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In the season of Imbolc, change can be scary. Especially since it's Women in Horror Month!

As we move past the Sabbat of Imbolc, we feel its energy of new beginnings. As we have learned from the recent events on the American political and social landscape, change can be both a wondrous and a terrifying thing. In either case, it galvanizes our sense of purpose and moves us down the path of our chosen desires. Whether we are promoting a change or resisting it, the energy of Imbolc calls us to action.

The bat is a wonderful totem for initiation and transformation. When these little Goth mascots come flitting out of their night time sanctuaries, they symbolize rebirth. Again, they symbolize both the beautiful and the frightening within the archetype of transformation. They tend to be stigmatized due to their habitat and their nocturnal ways. Since we associate them with creepy haunted houses and dreary caves, we see them as symbols of death. In reality, bats are important pollinators. Their control of insects like mosquitoes also protects us from disease. I will go into the bat in more detail in an upcoming issue (probably issue 92) of SageWoman. For now, let's suffice it to say that the bat is a really good representation of the scary side of change.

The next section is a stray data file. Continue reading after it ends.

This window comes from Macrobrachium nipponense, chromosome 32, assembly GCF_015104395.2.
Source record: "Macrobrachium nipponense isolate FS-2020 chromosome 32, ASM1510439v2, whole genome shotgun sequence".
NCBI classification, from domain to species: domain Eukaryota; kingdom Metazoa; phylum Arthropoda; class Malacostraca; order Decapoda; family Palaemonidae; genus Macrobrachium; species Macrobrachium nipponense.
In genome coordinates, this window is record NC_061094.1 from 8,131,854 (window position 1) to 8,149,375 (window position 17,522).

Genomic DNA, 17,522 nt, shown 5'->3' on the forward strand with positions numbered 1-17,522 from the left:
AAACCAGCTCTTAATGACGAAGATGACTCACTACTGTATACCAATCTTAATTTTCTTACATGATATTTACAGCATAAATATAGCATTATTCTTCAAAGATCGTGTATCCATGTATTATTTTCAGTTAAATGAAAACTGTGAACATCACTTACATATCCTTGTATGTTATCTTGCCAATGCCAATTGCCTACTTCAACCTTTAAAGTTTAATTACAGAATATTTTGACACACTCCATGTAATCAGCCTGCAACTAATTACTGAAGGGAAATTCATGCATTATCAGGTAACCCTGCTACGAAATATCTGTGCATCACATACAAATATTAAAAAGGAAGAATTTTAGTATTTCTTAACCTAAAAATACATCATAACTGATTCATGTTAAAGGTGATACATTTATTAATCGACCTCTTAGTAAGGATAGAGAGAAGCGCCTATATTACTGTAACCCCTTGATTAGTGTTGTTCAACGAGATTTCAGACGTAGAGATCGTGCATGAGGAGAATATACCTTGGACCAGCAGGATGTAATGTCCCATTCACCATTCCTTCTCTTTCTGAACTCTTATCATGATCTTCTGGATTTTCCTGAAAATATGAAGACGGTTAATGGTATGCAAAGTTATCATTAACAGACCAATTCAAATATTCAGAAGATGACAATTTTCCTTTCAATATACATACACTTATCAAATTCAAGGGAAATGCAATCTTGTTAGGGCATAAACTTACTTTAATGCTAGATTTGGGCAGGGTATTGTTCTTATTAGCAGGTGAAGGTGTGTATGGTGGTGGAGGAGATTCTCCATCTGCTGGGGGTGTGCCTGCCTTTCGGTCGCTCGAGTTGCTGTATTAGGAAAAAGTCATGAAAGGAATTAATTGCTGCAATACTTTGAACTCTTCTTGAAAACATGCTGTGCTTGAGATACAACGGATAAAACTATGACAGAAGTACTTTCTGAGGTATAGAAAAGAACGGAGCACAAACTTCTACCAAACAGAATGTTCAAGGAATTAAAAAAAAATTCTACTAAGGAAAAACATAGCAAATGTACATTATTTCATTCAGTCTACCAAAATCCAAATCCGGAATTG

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Pagan News Beagle: Earthy Thursday, February 2 2017

Researchers take a look at bat communication. Zoologists map the lives of animals. And environmentalists grow concerned that the new U.S. administration will leave global warming unchecked. It's Earthy Thursday, our segment about science and Earth-related news. All this and more for the Pagan News Beagle!